More Details Come Out About Australia Head's Departure

Yesterday, there were some new developments in the story about why Australian National Team Head Coach Alan Thompson was forced into resigning his position.

In the initial repot, Swim Australia chief executive Kevin Neil reported that the decision was made as it was decided that the National Team Coach position and High-Performance Manager position needed to be divided amongst two different people, whereas Thompson had manned both roles since 2006.

Yesterday, Neil released further statements claiming that “it was pretty well viewed that the job was too big for one person to do, and probably neither job was done to its potential as best as possible. It’s a big job.”

Neil said that the new head coach’s role would be about performance, whereas the high-performance manager would include more back-of-the-house roles like “budgetary control and stakeholder relations.”

Swim Australia president David Urquhart emphasized the financial duties of the role of high-performance manager, noting that funding is crucial and that there is only a “certain amount of money in the bucket.”

”In the previous financial year, Leigh Nugent’s youth program received some major cuts and he couldn’t do things … because money was being taken out of the youth program to subsidise some of the blowouts in the high-performance unit for the major teams,” Urquhart said.

The situation is a cyclical catch-22 for Swim Australia, because when funding is cut to the youth program, it endangers the future of the senior program, however the senior program’s success is what earns the money used to fund the youth program. If the youth program suffers, then when those swimmers reach the senior level, funding will drop even more.

Thompson and Neil have long had a contentious relationship, which was caused in no small part by the high-tech suit controversy. Thompson insisted that his swimmers had the top of the line, all-polyurethane suits manufactured by companies like Jaked and  Arena. Swim Australia, however, was sponsored by Speedo to the tune of $1 million, who made only a part-polyurethane suit. When it became clear that Australian swimmers would be disadvantaged by staying loyal to Speedo, Thompson began fighting hard for his swimmers’ right to wear whatever suit they wanted.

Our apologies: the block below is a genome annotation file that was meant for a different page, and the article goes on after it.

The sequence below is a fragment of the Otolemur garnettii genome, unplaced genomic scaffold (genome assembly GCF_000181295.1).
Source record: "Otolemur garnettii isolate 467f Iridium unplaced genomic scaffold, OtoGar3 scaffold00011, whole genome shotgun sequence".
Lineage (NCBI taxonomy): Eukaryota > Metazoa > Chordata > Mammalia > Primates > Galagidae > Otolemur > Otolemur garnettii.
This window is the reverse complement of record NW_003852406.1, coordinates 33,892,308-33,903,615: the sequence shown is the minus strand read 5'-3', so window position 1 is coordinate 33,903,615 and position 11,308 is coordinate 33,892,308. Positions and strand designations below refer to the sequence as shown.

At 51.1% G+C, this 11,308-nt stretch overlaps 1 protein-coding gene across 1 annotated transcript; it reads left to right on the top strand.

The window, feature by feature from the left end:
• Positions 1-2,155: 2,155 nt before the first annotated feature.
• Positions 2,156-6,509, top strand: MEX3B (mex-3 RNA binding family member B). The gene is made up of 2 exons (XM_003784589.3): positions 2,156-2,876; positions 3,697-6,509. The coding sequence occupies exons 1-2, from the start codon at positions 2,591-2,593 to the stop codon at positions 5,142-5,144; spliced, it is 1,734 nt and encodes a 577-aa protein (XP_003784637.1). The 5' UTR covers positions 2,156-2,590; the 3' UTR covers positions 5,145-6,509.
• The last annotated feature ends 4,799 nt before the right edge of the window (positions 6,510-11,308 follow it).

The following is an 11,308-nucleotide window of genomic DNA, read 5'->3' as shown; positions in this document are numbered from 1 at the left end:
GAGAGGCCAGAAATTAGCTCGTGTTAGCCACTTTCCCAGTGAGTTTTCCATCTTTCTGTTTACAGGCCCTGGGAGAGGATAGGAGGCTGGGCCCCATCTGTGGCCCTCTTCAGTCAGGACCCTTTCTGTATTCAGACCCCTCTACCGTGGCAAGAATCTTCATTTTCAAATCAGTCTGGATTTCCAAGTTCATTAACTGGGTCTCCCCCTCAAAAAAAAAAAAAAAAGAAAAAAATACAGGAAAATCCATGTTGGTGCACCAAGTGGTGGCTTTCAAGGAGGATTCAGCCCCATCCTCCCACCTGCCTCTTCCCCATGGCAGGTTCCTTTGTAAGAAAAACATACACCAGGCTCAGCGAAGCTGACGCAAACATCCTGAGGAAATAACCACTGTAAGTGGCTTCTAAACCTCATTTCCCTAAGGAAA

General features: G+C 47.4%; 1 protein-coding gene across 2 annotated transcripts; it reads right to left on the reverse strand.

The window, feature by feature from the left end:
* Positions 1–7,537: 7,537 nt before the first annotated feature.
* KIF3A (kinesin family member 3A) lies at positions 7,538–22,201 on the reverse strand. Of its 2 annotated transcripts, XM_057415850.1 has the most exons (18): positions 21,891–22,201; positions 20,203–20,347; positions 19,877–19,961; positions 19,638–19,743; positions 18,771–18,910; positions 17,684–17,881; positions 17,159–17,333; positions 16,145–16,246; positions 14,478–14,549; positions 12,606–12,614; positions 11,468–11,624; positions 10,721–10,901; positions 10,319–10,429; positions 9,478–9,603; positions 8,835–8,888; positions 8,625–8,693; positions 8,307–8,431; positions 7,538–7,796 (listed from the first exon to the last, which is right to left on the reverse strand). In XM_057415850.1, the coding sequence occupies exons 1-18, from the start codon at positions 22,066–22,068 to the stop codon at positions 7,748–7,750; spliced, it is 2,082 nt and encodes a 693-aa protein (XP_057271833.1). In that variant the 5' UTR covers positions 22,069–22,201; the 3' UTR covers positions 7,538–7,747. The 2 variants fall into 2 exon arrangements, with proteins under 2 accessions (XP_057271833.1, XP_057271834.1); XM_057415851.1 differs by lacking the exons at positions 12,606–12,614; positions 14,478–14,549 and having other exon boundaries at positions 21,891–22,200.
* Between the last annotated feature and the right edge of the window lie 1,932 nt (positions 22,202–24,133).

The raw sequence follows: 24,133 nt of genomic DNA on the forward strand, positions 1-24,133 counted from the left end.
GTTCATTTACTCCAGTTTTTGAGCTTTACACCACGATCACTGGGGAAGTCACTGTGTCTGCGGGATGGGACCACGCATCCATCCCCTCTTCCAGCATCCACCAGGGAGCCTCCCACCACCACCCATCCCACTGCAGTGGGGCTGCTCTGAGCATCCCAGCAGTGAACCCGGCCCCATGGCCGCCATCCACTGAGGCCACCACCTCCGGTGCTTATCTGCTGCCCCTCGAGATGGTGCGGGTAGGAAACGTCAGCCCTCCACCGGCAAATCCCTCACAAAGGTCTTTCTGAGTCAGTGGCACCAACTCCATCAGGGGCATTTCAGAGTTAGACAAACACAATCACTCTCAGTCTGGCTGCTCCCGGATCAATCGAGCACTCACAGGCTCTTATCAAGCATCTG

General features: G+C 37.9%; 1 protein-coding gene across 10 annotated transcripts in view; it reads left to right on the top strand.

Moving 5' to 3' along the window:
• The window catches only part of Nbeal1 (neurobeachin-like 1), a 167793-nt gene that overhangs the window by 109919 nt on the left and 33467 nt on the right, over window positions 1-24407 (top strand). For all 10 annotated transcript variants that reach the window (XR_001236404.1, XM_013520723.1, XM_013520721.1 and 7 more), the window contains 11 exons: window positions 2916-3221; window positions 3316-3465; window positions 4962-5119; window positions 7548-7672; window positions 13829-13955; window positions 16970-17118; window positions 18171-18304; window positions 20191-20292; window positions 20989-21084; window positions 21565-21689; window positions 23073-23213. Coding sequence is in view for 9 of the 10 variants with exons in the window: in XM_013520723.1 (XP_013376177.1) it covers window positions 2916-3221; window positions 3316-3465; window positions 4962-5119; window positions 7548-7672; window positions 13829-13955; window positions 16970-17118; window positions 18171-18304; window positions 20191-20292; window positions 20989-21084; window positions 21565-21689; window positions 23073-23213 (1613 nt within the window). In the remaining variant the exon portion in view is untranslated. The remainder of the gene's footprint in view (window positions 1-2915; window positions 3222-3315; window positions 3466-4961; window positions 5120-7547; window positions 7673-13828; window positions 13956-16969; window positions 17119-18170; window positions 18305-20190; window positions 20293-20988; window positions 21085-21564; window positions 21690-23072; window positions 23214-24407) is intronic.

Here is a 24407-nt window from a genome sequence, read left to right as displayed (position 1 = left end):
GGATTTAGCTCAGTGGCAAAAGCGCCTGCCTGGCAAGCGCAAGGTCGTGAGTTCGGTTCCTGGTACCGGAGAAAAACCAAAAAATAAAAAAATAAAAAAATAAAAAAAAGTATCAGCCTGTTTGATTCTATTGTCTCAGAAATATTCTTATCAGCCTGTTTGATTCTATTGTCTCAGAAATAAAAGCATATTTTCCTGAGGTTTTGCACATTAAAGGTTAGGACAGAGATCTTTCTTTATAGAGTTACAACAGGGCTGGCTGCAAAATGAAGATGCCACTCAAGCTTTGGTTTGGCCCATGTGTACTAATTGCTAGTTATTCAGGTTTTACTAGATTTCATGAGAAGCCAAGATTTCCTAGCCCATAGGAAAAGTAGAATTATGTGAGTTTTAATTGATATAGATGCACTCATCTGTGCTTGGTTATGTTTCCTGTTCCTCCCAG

Thompson repeatedly challenged the Swim Australia board on the issue, and began to lose director support. He was accused by many of meddling in issues that shouldn’t concern him. After Rome, where the issue came to a head, the board decided to conduct a high-performance review to discuss Thompson’s role. It was decided that the two roles would be split off, and both would report directly to Neil. Some viewed this as somewhat of a compromise, as the Australian Sports Commision prefers for the head coach to report directly to the high-performance manager.

It was clear that this was a demotion of sorts for Thompson, and that he was unlikely to accept the reduction in role. Thompson will be free to apply for either role when they become listed publically next week.

Urquhart, a former elite coach, wanted to immediately offer the head coach job to Leigh Nugent, the current head coach of the youth program, but the board overruled him and decided to open the job up to the public. Still, Nugent remained the front-runner for the position if he wanted it.

Former British head coach Bill Sweetenham has been rumored as a candidate for either position, even though he’s been an adviser to Neil for the last year as he transitioned from rugby league to swimming, a sport he was largely unfamiliar with. Sweetenham has denied being interested in the job, but has offered his assistance in the search.

All parties reitterated that the decision had nothing to do with the anonymous allegations made against Thompson stemming from an unknown situation at a swim conference in 2007.

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About Braden Keith

Braden Keith

Braden Keith is the Editor-in-Chief and a co-founder of SwimSwam.com. He first got his feet wet by building The Swimmers' Circle beginning in January 2010, and now comes to SwimSwam to use that experience and help build a new leader in the sport of swimming. Aside from his life on the InterWet, …

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